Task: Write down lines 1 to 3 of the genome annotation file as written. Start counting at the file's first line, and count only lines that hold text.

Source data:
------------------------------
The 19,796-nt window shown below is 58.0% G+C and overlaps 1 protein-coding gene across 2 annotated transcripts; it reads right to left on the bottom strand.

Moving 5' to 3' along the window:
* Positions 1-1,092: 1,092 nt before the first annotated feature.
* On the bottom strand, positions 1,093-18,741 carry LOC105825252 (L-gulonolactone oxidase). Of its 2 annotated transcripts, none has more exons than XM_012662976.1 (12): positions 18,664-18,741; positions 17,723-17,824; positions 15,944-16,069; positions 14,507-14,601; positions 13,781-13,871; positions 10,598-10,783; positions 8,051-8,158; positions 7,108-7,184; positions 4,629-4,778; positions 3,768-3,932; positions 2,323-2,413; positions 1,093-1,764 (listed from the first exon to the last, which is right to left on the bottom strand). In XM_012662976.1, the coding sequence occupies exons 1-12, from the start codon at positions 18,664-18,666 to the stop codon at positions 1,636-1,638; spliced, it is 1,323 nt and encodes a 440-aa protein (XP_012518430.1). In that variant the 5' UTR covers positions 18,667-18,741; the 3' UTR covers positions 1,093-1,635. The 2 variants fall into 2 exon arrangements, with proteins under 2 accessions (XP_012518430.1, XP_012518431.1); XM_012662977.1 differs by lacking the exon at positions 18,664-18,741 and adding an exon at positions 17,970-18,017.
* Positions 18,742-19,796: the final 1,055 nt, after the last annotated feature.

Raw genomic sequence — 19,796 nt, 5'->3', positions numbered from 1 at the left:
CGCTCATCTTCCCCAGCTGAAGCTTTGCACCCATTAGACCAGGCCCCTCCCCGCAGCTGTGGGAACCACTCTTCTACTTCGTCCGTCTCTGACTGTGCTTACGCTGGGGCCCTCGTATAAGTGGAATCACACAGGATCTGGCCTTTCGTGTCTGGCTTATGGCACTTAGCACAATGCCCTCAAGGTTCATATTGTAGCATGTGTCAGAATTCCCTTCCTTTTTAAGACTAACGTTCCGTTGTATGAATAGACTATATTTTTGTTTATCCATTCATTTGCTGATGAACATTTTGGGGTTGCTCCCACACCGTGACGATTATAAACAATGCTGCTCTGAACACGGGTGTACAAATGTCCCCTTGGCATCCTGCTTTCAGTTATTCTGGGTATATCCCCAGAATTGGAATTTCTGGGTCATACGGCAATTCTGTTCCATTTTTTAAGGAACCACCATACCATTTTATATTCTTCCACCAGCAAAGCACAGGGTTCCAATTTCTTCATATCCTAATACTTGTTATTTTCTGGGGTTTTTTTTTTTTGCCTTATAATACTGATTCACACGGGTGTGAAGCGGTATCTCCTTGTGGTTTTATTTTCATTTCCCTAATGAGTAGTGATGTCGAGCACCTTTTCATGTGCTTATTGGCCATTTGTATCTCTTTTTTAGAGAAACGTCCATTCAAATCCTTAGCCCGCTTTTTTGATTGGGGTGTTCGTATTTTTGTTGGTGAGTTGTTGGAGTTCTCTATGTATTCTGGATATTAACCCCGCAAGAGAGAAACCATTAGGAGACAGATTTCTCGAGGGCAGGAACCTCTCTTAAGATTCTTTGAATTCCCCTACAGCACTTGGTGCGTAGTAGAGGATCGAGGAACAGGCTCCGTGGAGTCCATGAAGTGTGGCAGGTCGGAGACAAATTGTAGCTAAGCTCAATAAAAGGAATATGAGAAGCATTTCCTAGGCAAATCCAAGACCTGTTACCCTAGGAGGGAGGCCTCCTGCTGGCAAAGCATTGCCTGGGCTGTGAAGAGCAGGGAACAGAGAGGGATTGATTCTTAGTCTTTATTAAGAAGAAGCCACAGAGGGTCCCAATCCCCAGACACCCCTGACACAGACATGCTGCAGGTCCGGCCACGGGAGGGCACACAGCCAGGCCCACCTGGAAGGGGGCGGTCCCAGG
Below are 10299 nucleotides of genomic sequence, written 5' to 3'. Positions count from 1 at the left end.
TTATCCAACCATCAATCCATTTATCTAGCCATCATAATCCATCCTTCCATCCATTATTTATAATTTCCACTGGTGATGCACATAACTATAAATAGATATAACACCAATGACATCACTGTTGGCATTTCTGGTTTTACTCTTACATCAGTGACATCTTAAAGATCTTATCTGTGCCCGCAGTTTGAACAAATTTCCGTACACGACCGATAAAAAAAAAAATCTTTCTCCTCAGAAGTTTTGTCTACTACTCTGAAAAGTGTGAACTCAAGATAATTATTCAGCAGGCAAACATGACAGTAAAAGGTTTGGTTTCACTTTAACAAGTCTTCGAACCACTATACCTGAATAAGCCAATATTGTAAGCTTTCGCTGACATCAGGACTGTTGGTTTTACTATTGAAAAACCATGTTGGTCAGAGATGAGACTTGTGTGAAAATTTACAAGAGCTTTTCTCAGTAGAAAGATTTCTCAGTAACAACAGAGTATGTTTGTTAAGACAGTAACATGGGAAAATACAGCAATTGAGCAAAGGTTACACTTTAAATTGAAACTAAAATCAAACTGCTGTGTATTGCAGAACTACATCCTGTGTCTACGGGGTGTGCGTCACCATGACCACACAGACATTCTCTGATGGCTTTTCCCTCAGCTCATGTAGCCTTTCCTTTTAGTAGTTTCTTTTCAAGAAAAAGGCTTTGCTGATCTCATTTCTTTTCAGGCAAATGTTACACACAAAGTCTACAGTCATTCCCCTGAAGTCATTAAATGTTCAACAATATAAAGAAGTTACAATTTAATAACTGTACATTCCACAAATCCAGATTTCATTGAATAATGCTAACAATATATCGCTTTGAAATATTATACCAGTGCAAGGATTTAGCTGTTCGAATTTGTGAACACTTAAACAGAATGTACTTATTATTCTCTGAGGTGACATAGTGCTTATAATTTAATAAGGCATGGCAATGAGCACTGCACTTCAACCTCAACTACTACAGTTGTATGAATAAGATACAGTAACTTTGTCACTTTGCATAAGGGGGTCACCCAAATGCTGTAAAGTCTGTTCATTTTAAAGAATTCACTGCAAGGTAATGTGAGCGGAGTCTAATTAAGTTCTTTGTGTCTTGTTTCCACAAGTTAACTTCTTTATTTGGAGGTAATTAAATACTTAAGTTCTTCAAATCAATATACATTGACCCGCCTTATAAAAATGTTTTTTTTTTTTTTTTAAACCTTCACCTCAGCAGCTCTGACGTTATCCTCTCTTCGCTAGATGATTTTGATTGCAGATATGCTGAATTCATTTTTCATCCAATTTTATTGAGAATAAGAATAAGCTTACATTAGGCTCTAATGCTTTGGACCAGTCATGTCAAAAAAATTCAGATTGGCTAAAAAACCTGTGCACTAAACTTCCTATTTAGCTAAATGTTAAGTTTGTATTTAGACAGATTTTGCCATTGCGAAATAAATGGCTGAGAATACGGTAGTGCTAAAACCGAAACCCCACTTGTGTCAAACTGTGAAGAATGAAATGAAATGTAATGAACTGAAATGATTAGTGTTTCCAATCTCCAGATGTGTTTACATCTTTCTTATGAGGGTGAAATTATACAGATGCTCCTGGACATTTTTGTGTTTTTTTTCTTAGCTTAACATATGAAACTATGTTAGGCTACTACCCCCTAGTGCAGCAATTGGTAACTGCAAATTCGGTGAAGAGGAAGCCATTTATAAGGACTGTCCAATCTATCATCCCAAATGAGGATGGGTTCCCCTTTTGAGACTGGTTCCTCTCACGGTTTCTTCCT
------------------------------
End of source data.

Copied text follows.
The 19,796-nt window shown below is 58.0% G+C and overlaps 1 protein-coding gene across 2 annotated transcripts; it reads right to left on the bottom strand.

Moving 5' to 3' along the window:
* Positions 1-1,092: 1,092 nt before the first annotated feature.